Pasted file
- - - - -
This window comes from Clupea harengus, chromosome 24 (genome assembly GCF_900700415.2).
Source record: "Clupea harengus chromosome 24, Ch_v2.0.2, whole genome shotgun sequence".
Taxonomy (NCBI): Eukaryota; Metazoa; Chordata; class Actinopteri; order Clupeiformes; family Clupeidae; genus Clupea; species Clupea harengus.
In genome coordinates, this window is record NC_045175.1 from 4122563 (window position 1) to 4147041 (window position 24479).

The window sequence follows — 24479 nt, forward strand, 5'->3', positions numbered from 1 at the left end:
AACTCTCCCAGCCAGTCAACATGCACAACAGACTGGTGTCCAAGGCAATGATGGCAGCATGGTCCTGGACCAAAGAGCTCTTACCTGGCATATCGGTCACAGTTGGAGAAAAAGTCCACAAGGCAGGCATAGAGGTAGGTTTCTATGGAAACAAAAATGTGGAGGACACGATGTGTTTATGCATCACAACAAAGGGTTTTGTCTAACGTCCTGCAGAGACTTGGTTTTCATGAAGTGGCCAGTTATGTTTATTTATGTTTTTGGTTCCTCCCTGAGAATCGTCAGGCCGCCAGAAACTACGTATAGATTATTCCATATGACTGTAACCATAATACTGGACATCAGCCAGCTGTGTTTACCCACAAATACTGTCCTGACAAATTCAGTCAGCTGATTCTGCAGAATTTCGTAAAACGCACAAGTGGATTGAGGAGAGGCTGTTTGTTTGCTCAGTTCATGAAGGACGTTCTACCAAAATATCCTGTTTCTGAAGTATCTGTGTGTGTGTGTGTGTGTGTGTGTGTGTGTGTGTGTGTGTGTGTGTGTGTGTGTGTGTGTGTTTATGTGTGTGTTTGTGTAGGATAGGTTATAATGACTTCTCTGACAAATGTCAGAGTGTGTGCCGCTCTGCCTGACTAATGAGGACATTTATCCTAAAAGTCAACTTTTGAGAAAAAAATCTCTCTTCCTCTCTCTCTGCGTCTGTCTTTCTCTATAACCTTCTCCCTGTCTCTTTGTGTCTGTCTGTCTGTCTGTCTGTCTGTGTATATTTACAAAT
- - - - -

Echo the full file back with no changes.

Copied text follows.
This window comes from Clupea harengus, chromosome 24 (genome assembly GCF_900700415.2).
Source record: "Clupea harengus chromosome 24, Ch_v2.0.2, whole genome shotgun sequence".
Taxonomy (NCBI): Eukaryota; Metazoa; Chordata; class Actinopteri; order Clupeiformes; family Clupeidae; genus Clupea; species Clupea harengus.
In genome coordinates, this window is record NC_045175.1 from 4122563 (window position 1) to 4147041 (window position 24479).

The window sequence follows — 24479 nt, forward strand, 5'->3', positions numbered from 1 at the left end:
AACTCTCCCAGCCAGTCAACATGCACAACAGACTGGTGTCCAAGGCAATGATGGCAGCATGGTCCTGGACCAAAGAGCTCTTACCTGGCATATCGGTCACAGTTGGAGAAAAAGTCCACAAGGCAGGCATAGAGGTAGGTTTCTATGGAAACAAAAATGTGGAGGACACGATGTGTTTATGCATCACAACAAAGGGTTTTGTCTAACGTCCTGCAGAGACTTGGTTTTCATGAAGTGGCCAGTTATGTTTATTTATGTTTTTGGTTCCTCCCTGAGAATCGTCAGGCCGCCAGAAACTACGTATAGATTATTCCATATGACTGTAACCATAATACTGGACATCAGCCAGCTGTGTTTACCCACAAATACTGTCCTGACAAATTCAGTCAGCTGATTCTGCAGAATTTCGTAAAACGCACAAGTGGATTGAGGAGAGGCTGTTTGTTTGCTCAGTTCATGAAGGACGTTCTACCAAAATATCCTGTTTCTGAAGTATCTGTGTGTGTGTGTGTGTGTGTGTGTGTGTGTGTGTGTGTGTGTGTGTGTGTGTGTGTGTGTGTTTATGTGTGTGTTTGTGTAGGATAGGTTATAATGACTTCTCTGACAAATGTCAGAGTGTGTGCCGCTCTGCCTGACTAATGAGGACATTTATCCTAAAAGTCAACTTTTGAGAAAAAAATCTCTCTTCCTCTCTCTCTGCGTCTGTCTTTCTCTATAACCTTCTCCCTGTCTCTTTGTGTCTGTCTGTCTGTCTGTCTGTCTGTGTATATTTACAAAT